For the first time, a major clinical trial has found that starting antiretroviral treatment soon after HIV diagnosis reduces the risk of sickness and death when compared with delaying treatment until HIV disease progresses. Until now, only substandard research supported the U.S. treatment guidelines’ recommendation for immediate HIV treatment regardless of CD4 count. According to the National Institute of Allergy and Infectious Diseases (NIAID), the primary backer of the study, the findings support offering ARVs to everyone living with HIV.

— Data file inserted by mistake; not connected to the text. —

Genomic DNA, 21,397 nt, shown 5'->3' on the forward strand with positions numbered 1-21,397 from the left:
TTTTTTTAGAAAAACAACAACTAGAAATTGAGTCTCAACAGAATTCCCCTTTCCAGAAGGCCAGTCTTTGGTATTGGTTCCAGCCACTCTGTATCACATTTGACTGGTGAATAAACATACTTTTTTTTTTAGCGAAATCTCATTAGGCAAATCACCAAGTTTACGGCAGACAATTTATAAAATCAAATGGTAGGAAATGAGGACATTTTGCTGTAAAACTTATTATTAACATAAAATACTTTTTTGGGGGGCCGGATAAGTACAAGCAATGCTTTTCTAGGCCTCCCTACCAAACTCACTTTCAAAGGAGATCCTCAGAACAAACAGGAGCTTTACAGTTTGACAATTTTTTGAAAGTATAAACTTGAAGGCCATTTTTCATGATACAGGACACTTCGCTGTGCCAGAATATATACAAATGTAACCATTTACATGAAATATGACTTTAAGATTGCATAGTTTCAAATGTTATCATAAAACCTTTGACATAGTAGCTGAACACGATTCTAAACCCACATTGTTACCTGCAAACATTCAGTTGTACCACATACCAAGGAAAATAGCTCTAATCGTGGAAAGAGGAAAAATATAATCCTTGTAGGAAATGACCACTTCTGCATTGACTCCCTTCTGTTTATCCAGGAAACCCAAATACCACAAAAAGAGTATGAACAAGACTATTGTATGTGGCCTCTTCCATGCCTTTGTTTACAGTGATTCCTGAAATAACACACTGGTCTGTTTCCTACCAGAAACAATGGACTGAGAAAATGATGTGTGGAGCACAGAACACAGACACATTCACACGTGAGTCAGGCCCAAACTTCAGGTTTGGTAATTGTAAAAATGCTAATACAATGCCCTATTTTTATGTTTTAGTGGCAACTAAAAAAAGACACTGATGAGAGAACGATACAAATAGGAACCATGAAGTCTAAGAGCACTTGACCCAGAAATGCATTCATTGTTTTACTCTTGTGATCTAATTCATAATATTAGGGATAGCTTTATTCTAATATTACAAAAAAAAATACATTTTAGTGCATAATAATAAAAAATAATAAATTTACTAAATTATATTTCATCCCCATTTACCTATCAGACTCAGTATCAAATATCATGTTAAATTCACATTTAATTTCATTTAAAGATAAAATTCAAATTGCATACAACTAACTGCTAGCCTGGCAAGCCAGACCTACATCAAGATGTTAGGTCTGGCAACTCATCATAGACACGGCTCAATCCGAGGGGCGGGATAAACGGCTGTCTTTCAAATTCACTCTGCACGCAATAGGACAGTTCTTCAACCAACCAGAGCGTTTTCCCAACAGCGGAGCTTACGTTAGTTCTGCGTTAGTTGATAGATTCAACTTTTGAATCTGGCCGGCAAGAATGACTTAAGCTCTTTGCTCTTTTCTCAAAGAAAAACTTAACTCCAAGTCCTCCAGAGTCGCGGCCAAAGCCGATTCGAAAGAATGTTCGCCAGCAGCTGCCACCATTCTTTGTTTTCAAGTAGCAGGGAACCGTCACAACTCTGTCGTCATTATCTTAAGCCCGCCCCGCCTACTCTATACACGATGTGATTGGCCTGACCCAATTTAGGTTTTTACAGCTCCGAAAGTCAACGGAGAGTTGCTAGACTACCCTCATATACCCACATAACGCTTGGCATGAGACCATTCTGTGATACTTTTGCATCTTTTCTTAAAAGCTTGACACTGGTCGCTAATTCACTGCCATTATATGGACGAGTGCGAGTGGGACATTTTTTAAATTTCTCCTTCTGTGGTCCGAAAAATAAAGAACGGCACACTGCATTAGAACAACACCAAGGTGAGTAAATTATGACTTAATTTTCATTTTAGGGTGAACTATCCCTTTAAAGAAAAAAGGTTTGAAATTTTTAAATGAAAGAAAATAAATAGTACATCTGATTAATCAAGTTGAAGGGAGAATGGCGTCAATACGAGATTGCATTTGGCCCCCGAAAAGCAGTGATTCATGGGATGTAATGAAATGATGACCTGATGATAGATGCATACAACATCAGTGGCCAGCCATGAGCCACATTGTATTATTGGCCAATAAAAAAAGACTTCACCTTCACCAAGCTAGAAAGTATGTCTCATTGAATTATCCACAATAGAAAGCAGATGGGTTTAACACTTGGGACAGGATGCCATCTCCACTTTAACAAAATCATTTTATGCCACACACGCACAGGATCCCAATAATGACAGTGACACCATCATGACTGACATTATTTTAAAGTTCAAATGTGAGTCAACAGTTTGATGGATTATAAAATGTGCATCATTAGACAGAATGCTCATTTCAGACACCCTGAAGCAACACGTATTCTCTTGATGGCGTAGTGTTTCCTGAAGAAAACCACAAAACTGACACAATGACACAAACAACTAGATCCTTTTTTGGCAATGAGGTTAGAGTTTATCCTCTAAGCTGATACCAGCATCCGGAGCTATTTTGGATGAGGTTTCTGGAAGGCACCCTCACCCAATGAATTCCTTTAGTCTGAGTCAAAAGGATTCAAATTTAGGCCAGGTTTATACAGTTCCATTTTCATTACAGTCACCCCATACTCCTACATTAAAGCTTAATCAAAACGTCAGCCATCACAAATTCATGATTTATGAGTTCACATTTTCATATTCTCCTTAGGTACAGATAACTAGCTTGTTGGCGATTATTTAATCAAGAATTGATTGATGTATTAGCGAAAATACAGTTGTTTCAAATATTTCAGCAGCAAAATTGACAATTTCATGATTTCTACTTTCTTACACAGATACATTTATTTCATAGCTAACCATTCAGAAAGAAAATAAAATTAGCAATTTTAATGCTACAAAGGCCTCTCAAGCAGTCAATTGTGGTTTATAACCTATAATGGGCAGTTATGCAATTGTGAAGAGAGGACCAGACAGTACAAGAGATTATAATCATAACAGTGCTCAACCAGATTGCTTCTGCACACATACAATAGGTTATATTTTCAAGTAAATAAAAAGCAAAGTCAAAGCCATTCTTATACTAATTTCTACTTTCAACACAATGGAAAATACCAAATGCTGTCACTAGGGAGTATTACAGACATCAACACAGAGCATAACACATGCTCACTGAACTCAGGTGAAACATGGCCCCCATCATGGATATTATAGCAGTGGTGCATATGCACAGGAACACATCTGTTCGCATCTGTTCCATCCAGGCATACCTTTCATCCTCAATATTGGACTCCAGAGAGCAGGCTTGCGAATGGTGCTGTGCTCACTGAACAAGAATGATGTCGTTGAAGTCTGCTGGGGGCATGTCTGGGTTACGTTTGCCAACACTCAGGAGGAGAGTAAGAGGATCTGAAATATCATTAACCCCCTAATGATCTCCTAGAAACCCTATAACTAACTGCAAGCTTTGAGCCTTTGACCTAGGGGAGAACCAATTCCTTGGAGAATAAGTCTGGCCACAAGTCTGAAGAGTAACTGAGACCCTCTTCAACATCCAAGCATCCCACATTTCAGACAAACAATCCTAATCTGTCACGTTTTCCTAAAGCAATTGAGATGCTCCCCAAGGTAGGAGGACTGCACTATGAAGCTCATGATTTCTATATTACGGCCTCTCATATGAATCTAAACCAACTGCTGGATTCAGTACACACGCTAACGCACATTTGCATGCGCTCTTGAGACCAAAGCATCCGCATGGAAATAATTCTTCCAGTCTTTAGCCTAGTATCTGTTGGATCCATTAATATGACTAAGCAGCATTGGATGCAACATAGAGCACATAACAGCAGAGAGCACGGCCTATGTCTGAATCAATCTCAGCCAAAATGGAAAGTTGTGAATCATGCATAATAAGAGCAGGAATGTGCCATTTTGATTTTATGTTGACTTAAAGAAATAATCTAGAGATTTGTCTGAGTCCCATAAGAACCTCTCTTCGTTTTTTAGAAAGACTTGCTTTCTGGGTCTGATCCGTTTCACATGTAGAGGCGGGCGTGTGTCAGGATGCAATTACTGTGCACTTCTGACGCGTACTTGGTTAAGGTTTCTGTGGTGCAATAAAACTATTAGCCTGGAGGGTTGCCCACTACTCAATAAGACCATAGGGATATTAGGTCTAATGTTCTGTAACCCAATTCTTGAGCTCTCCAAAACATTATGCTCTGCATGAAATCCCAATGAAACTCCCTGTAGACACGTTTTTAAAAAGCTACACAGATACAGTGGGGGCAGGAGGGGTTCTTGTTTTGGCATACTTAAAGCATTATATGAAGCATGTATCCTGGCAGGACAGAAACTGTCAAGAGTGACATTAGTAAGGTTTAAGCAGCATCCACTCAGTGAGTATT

Pills were prepared for H.I.V. patients in Thailand in February. A study found early treatment for people with H.I.V. cut down on the number of deaths.
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“We now have clear-cut proof that it is of significantly greater health benefit to an HIV-infected person to start antiretroviral therapy sooner rather than later,” NIAID director Anthony S. Fauci, MD, said in a press release. “Moreover, early therapy conveys a double benefit, not only improving the health of individuals but at the same time, by lowering their viral load, reducing the risk they will transmit HIV to others. These findings have global implications for the treatment of HIV.”
The randomized controlled Strategic Timing of AntiRetroviral Treatment (START) trial included 4,685 treatment-naive HIV-positive adults …read more